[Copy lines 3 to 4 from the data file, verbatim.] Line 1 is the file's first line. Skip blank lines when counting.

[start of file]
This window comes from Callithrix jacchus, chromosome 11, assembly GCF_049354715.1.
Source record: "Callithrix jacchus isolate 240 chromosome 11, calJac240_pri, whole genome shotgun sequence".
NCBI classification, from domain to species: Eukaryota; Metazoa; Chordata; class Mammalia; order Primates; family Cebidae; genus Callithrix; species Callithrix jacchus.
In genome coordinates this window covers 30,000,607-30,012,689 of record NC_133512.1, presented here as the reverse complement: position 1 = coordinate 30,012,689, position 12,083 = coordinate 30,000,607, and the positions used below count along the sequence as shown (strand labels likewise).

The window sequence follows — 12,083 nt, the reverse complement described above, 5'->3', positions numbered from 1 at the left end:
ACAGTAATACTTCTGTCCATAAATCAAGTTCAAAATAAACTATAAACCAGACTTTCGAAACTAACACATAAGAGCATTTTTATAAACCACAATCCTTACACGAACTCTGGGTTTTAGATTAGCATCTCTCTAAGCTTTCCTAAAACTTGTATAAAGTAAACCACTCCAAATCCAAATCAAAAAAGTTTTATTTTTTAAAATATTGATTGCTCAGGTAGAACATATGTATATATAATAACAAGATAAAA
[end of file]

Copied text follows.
NCBI classification, from domain to species: Eukaryota; Metazoa; Chordata; class Mammalia; order Primates; family Cebidae; genus Callithrix; species Callithrix jacchus.
In genome coordinates this window covers 30,000,607-30,012,689 of record NC_133512.1, presented here as the reverse complement: position 1 = coordinate 30,012,689, position 12,083 = coordinate 30,000,607, and the positions used below count along the sequence as shown (strand labels likewise).